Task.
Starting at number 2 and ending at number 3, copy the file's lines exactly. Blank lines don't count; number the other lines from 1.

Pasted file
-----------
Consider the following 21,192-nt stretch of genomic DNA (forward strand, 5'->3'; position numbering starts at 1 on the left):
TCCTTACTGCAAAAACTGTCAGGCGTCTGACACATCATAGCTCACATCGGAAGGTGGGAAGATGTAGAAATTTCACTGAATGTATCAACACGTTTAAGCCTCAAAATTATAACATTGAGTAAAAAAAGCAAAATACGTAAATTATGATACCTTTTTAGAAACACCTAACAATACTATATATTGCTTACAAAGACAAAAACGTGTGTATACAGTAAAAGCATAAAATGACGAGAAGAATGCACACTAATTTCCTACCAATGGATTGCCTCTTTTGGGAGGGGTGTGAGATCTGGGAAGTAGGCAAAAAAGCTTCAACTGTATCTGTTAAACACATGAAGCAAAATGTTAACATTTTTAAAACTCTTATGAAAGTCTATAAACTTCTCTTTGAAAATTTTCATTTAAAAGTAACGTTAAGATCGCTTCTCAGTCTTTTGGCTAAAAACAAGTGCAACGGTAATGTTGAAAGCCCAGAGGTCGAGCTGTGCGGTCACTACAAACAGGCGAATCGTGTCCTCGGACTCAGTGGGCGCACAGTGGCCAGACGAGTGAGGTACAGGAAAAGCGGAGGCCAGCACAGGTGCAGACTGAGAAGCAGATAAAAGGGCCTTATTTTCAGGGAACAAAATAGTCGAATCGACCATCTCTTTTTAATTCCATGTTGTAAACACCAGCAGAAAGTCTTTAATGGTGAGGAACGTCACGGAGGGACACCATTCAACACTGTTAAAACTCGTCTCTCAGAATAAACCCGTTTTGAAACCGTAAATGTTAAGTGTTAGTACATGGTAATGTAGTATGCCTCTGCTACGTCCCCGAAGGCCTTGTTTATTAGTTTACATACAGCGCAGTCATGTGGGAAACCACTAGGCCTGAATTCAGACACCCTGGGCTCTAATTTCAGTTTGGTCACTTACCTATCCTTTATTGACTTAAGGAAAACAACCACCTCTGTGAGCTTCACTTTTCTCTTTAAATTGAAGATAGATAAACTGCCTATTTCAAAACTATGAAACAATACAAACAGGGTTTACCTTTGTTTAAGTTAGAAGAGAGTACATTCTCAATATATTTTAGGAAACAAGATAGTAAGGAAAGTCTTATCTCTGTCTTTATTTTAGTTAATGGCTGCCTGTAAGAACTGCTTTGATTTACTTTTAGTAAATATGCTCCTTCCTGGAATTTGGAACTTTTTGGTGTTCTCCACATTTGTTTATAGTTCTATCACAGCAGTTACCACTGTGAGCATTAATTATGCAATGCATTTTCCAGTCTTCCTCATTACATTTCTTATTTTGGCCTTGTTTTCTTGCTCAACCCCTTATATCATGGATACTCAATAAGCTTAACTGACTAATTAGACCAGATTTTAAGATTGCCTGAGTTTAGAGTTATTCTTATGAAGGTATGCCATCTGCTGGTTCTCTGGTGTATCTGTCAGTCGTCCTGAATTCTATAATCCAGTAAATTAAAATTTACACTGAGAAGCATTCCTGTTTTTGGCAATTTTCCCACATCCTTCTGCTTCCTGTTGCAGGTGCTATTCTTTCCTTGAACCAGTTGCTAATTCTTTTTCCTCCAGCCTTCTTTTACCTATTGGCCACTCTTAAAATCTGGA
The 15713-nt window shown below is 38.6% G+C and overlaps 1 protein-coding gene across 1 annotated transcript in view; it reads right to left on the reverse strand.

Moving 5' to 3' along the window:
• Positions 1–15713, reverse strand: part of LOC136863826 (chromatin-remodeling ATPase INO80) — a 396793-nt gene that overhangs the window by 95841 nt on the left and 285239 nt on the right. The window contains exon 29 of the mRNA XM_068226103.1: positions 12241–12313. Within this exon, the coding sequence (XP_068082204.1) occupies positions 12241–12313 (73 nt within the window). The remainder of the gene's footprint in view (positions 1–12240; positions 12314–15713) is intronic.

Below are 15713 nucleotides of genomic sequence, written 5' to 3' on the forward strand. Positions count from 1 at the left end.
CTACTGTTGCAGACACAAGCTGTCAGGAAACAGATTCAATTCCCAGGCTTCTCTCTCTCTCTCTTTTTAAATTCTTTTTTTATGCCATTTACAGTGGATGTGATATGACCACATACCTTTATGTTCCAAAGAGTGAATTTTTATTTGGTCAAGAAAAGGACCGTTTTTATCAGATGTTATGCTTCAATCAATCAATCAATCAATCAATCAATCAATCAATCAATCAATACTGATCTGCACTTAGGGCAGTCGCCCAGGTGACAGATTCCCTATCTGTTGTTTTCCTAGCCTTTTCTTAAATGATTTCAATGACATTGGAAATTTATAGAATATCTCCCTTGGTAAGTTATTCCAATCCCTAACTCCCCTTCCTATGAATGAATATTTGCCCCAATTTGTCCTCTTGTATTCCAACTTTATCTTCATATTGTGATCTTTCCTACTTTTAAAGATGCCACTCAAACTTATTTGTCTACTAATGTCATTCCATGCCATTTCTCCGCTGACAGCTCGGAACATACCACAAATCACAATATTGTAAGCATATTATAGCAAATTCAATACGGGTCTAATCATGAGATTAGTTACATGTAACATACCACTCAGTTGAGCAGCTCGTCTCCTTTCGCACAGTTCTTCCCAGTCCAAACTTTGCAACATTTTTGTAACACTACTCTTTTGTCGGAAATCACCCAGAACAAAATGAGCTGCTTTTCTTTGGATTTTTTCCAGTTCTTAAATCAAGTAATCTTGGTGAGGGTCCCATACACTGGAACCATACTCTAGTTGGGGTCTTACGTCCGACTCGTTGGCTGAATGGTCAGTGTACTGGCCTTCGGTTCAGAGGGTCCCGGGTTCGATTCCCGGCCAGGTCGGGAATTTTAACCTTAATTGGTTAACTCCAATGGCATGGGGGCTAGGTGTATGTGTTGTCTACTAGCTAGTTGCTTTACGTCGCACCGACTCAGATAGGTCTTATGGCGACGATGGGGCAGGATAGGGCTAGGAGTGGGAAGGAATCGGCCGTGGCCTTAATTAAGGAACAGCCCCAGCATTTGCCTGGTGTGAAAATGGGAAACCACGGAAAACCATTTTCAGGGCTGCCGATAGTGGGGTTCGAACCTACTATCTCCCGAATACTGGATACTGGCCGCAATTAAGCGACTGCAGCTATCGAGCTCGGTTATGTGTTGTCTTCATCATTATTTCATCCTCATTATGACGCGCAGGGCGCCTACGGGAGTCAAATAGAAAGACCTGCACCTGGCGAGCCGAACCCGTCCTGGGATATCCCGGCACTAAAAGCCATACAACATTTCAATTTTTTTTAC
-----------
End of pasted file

TCCTTACTGCAAAAACTGTCAGGCGTCTGACACATCATAGCTCACATCGGAAGGTGGGAAGATGTAGAAATTTCACTGAATGTATCAACACGTTTAAGCCTCAAAATTATAACATTGAGTAAAAAAAGCAAAATACGTAAATTATGATACCTTTTTAGAAACACCTAACAATACTATATATTGCTTACAAAGACAAAAACGTGTGTATACAGTAAAAGCATAAAATGACGAGAAGAATGCACACTAATTTCCTACCAATGGATTGCCTCTTTTGGGAGGGGTGTGAGATCTGGGAAGTAGGCAAAAAAGCTTCAACTGTATCTGTTAAACACATGAAGCAAAATGTTAACATTTTTAAAACTCTTATGAAAGTCTATAAACTTCTCTTTGAAAATTTTCATTTAAAAGTAACGTTAAGATCGCTTCTCAGTCTTTTGGCTAAAAACAAGTGCAACGGTAATGTTGAAAGCCCAGAGGTCGAGCTGTGCGGTCACTACAAACAGGCGAATCGTGTCCTCGGACTCAGTGGGCGCACAGTGGCCAGACGAGTGAGGTACAGGAAAAGCGGAGGCCAGCACAGGTGCAGACTGAGAAGCAGATAAAAGGGCCTTATTTTCAGGGAACAAAATAGTCGAATCGACCATCTCTTTTTAATTCCATGTTGTAAACACCAGCAGAAAGTCTTTAATGGTGAGGAACGTCACGGAGGGACACCATTCAACACTGTTAAAACTCGTCTCTCAGAATAAACCCGTTTTGAAACCGTAAATGTTAAGTGTTAGTACATGGTAATGTAGTATGCCTCTGCTACGTCCCCGAAGGCCTTGTTTATTAGTTTACATACAGCGCAGTCATGTGGGAAACCACTAGGCCTGAATTCAGACACCCTGGGCTCTAATTTCAGTTTGGTCACTTACCTATCCTTTATTGACTTAAGGAAAACAACCACCTCTGTGAGCTTCACTTTTCTCTTTAAATTGAAGATAGATAAACTGCCTATTTCAAAACTATGAAACAATACAAACAGGGTTTACCTTTGTTTAAGTTAGAAGAGAGTACATTCTCAATATATTTTAGGAAACAAGATAGTAAGGAAAGTCTTATCTCTGTCTTTATTTTAGTTAATGGCTGCCTGTAAGAACTGCTTTGATTTACTTTTAGTAAATATGCTCCTTCCTGGAATTTGGAACTTTTTGGTGTTCTCCACATTTGTTTATAGTTCTATCACAGCAGTTACCACTGTGAGCATTAATTATGCAATGCATTTTCCAGTCTTCCTCATTACATTTCTTATTTTGGCCTTGTTTTCTTGCTCAACCCCTTATATCATGGATACTCAATAAGCTTAACTGACTAATTAGACCAGATTTTAAGATTGCCTGAGTTTAGAGTTATTCTTATGAAGGTATGCCATCTGCTGGTTCTCTGGTGTATCTGTCAGTCGTCCTGAATTCTATAATCCAGTAAATTAAAATTTACACTGAGAAGCATTCCTGTTTTTGGCAATTTTCCCACATCCTTCTGCTTCCTGTTGCAGGTGCTATTCTTTCCTTGAACCAGTTGCTAATTCTTTTTCCTCCAGCCTTCTTTTACCTATTGGCCACTCTTAAAATCTGGA
The 15713-nt window shown below is 38.6% G+C and overlaps 1 protein-coding gene across 1 annotated transcript in view; it reads right to left on the reverse strand.